Pragmatism and the Dis-integration of a 'Knowledge Society'
The theme of the Third International Conference on New Directions in the Humanities is "The Humanities in a 'Knowledge Society'. At the heart of this theme lies concern with the dis-integration among the various domains of human experience involving, for example, commerce and art, science and aesthetics, economics and linguistics, market exchange and literature, philosophy and religion. Such a disintegration represents a profound loss of the meanings represented, in the past, by terms such as 'techne' and 'ars' — terms which involved a much more integrated understanding of human life. My paper will seek the philosophical roots of this disintegration. Few philosophies are better equipped for this task than the pragmatism of William James. Centered upon the notion of pragma — action — James's account of 'immediate experience,' developed in his still famous Principles of Psychology, and elsewhere, illustrates the unity of many faculties, from the aesthetic to the analytic, in actual, immediate experience. His work also shows clearly, however, a troubling contrast between the unity of such experience, in its actual occurrence, and the much more fragmented view of that experience which emerges from modern reflective analysis. James's work, in this respect, reveals more clearly than many philosophical positions available today, the roots of the disintegrations that are of special concern to this conference. Perhaps his work on immediate experience can also, therefore, contribute to rebuilding, both inside and outside of the Academy, a more integrated understanding of the human being.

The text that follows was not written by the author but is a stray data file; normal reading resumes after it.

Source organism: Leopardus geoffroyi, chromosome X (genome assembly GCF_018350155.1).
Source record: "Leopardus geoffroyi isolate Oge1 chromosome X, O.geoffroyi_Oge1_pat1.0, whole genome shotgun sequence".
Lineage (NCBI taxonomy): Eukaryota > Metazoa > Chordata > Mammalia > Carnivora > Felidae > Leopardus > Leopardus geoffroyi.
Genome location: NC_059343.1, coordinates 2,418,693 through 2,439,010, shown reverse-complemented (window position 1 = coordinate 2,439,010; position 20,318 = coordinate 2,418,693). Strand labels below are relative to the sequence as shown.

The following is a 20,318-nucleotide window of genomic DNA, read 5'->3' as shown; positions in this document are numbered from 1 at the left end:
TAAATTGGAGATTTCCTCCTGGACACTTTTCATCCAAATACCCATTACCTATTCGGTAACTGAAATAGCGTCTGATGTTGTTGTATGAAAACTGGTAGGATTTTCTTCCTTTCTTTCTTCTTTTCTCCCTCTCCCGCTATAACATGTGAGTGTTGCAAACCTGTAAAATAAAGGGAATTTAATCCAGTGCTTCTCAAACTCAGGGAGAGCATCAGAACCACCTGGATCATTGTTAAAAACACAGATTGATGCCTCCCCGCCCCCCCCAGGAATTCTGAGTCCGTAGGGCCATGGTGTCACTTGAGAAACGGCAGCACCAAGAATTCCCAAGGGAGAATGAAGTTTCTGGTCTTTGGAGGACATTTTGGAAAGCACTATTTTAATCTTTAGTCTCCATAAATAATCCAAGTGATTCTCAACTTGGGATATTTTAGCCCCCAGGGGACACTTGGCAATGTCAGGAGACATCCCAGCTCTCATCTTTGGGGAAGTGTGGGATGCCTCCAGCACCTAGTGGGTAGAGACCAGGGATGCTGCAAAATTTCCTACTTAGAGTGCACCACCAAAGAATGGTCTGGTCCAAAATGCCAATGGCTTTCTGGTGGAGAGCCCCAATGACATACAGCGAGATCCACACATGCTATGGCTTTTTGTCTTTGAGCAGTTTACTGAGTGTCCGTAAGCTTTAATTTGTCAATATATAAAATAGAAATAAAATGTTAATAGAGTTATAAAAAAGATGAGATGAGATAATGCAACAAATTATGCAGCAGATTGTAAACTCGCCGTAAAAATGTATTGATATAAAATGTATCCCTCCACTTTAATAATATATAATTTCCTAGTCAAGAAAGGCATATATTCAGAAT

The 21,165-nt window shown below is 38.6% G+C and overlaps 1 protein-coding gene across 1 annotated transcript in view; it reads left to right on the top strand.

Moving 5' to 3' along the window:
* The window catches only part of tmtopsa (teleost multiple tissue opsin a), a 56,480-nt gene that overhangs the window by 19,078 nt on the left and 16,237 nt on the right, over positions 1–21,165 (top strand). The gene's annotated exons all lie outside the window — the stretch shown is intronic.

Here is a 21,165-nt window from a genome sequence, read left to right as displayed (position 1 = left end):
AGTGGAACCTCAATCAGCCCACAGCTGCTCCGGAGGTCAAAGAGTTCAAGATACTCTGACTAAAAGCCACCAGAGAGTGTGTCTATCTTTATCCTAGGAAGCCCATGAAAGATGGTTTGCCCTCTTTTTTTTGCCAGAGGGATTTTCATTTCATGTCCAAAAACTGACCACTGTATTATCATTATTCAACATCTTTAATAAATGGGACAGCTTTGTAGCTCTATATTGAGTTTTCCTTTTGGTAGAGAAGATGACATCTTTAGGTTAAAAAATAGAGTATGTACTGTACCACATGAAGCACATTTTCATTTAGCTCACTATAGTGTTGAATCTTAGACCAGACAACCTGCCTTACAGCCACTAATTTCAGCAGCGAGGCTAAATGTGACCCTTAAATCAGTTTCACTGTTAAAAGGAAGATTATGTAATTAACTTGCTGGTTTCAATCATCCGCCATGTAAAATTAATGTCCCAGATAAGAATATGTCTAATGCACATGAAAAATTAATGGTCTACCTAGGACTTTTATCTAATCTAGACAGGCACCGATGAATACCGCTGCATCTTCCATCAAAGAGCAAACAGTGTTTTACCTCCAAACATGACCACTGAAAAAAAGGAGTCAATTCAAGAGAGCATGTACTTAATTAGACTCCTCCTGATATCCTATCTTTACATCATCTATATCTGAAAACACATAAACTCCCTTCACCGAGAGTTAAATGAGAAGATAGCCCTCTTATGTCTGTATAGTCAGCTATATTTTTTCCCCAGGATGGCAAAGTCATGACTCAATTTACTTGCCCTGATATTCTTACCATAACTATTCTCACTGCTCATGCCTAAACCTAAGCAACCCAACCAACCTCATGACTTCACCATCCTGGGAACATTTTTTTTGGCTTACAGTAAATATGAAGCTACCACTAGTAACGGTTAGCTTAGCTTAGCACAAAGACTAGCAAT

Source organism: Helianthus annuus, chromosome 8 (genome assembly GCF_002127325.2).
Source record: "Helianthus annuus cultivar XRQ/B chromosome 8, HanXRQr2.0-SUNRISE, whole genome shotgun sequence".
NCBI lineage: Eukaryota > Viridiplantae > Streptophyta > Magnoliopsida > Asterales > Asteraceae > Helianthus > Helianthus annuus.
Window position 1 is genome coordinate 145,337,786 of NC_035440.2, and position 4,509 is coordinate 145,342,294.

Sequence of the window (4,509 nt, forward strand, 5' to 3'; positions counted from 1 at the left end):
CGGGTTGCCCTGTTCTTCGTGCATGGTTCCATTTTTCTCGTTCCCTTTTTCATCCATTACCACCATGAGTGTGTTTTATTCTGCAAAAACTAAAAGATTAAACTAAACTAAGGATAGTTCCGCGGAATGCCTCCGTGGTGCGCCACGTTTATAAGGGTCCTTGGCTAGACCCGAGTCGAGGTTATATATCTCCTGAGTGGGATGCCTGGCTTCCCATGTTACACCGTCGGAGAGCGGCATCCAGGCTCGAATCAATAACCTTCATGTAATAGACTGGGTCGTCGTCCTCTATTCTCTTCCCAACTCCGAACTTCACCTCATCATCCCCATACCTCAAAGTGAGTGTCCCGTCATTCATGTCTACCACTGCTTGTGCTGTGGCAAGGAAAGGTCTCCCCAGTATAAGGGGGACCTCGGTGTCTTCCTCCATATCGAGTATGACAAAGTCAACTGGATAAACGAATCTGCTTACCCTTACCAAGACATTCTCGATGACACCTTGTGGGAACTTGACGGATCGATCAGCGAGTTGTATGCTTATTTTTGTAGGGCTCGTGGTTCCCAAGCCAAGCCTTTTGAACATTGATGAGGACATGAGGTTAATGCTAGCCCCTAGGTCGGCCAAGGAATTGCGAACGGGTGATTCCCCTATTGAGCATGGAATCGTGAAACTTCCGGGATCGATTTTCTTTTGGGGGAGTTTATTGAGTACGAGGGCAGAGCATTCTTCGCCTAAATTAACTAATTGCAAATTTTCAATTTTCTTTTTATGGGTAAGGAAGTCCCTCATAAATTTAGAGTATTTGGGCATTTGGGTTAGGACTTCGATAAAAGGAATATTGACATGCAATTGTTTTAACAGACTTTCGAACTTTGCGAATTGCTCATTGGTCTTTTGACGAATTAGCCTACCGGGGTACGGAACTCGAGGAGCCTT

Keywords: Philosophy, William James, Religion, Pragmatism
Dr. Hunter Brown
Professor, Department of Philosophy and Religious Studies, King's University College at the University of Western Ontario